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video on D7000 Not for commercial use?


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#1 PRC

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Posted 12 November 2010 - 11:13 AM

So video on D7000 Not for commercial use then ?

Hey Jeff (Loftus) I will make you an offer on yours :)

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edit. link was broke....

Edited by PRC, 12 November 2010 - 11:15 AM.

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#2 Captain_Caveman

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Posted 12 November 2010 - 04:03 PM

It's the h.264 codec that's also in the Canons.

It's free to use, but incurs a licence for distribution. It's a moot point really as nobody distributes the codec straight out the camera without transcoding it first as it's poop for playback.

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#3 loftus

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Posted 13 November 2010 - 04:42 AM

So video on D7000 Not for commercial use then ?

Hey Jeff (Loftus) I will make you an offer on yours :)

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edit. link was broke....

Yeah right, I've got BBC and Nat Geo knocking down my doors to provide them commercial rights to as yet to be shot underwater video by someone who's never done it before. :D
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#4 Stephen H.

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Posted 13 November 2010 - 06:11 PM

"Yeah right, I've got BBC and Nat Geo knocking down my doors to provide them commercial rights to as yet to be shot underwater video by someone who's never done it before."

Now that is what I call impressive!

In all seriousness though: is commercial quality video really expected from an "entry-level" DSLR?

At the price point this camera is being sold at I am just awed. I doubt that most buying this camera care that Nat. Geo won't be accepting their footage before seeing it...
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#5 TheRealDrew

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Posted 13 November 2010 - 08:29 PM

In all seriousness though: is commercial quality video really expected from an "entry-level" DSLR?



House shot the season finale last year with, at the Canon seminar alot of Saturday Night Live opening is shot with it and there are other examples (of course there are always extra toys to help out :) ) The 5D Mark II can do a real good job. It may have some limits, but if you know them and work around them, some real nice results.

#6 Stephen H.

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Posted 13 November 2010 - 09:45 PM

Maybe I am wrong for seeing the 5D Mark II in a different class of camera than the D7000. And the functions of the two may actually support that.

But my point is that the price of the D7000 puts it in a different class than a 5D Mark II or even a D700...half the class by my measure! (Lenses not included).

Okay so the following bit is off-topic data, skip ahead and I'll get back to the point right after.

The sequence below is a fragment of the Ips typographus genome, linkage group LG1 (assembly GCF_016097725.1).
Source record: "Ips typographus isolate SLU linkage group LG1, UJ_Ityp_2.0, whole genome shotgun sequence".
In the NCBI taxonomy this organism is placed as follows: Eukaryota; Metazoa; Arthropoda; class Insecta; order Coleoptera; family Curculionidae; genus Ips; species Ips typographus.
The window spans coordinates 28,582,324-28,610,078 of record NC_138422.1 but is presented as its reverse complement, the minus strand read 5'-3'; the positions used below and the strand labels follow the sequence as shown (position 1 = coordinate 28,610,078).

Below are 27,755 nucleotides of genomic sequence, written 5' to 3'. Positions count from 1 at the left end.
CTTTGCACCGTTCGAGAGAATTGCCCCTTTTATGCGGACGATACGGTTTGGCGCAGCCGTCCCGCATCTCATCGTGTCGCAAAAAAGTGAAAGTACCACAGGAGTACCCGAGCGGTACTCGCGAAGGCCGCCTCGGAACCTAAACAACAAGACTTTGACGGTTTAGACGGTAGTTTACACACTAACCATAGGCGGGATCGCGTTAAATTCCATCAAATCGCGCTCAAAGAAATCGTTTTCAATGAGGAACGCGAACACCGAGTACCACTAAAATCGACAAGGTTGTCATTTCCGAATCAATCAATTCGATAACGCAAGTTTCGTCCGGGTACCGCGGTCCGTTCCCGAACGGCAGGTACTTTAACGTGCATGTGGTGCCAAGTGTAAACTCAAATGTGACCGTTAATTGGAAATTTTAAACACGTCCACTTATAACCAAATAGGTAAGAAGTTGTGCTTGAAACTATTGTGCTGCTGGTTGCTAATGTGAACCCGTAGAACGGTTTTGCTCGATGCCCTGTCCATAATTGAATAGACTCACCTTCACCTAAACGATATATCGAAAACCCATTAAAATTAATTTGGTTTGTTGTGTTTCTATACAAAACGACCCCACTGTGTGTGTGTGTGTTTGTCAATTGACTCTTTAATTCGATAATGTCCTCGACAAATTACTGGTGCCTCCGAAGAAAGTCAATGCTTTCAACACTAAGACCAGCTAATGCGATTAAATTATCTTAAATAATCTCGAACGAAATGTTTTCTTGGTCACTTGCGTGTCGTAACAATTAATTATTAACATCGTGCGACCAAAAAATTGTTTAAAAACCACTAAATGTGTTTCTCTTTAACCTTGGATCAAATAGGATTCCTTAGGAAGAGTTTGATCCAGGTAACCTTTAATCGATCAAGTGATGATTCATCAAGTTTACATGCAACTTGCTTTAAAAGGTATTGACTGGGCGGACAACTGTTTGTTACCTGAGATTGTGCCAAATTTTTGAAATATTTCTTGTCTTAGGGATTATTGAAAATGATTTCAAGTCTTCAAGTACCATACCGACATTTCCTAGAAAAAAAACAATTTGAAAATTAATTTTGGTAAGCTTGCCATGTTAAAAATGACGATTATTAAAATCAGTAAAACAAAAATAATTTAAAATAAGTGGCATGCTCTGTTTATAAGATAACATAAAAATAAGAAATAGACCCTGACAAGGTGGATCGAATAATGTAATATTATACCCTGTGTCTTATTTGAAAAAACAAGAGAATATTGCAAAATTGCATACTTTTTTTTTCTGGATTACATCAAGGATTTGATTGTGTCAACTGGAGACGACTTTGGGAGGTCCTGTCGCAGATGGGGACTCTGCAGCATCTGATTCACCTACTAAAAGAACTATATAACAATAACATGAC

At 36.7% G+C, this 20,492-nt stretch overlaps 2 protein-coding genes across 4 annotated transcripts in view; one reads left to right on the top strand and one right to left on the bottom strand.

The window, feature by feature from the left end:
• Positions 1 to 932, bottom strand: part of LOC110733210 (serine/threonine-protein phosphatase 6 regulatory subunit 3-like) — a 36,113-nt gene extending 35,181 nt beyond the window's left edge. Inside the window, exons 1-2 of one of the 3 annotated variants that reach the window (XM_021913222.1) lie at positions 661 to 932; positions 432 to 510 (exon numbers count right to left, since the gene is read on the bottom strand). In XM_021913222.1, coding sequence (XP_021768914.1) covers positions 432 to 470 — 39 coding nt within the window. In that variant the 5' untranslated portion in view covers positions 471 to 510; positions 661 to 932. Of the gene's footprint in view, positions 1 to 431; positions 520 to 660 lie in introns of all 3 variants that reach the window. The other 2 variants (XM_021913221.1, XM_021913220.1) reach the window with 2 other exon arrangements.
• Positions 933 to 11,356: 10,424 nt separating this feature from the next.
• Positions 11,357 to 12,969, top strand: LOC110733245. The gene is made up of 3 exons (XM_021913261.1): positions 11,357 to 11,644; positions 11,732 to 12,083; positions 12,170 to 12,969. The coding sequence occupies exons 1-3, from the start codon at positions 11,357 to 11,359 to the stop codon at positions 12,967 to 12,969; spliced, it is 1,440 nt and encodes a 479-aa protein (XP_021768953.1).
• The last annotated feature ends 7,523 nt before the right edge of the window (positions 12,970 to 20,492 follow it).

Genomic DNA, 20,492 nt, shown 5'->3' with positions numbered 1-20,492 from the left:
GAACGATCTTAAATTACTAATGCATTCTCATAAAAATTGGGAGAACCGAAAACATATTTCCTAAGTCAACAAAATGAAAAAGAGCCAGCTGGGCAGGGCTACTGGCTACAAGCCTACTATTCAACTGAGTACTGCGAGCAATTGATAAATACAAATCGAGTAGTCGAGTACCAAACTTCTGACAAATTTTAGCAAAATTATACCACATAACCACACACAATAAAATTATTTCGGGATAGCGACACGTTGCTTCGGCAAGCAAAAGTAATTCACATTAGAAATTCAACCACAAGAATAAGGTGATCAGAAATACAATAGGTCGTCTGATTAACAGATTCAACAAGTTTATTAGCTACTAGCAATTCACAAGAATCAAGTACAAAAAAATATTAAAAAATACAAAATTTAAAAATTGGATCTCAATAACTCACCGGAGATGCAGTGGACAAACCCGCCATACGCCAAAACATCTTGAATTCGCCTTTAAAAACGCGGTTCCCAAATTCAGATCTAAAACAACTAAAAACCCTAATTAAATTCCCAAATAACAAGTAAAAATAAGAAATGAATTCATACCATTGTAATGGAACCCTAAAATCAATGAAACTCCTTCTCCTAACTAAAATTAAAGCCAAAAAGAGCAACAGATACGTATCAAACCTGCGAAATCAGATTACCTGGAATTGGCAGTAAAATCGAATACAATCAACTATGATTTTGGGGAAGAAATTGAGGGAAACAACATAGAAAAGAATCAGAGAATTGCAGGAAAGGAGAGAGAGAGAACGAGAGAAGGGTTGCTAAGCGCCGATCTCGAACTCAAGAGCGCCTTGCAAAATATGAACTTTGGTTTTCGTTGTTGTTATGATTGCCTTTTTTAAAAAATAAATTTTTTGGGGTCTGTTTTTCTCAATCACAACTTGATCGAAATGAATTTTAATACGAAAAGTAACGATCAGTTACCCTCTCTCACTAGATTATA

The majority of people buying a D7000 based on its price level make me think that commercial quality is not as important for this camera. I certainly didn't expect a camera of this quality at this price.

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#7 loftus

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Posted 14 November 2010 - 05:00 AM

Maybe I am wrong for seeing the 5D Mark II in a different class of camera than the D7000. And the functions of the two may actually support that.

But my point is that the price of the D7000 puts it in a different class than a 5D Mark II or even a D700...half the class by my measure! (Lenses not included).

The majority of people buying a D7000 based on its price level make me think that commercial quality is not as important for this camera. I certainly didn't expect a camera of this quality at this price.

Steve

My understanding from Captain Caveman's post is that the Nikon warning/disclaimer really has nothing to do with quality, but purely with proprietary codec etc.
It's also very difficult to compare prices as it relates to quality in cameras that are 2-3 years apart whether Nikon or Canon. The D7000 outshines any number of Nikon and Canon cameras at any price in some areas. In terms of low light capability the D7000 probably approaches the 5D MkII as it does the D700. the focusing system is almost certainly superior to the 5D even if not to the 7D. As the years go by we see the feature set and abilities of the more expensive cameras being incorporated into the lower end cameras, no different to any other electronic gadget. Probably House could be shot on a D7000, maybe other more complex and demanding shoots could not. Recalling that House shoot, I don't recall that the type of shooting would have exhibited good examples of say rolling shutter effect for example which might be more evident say in the D7000.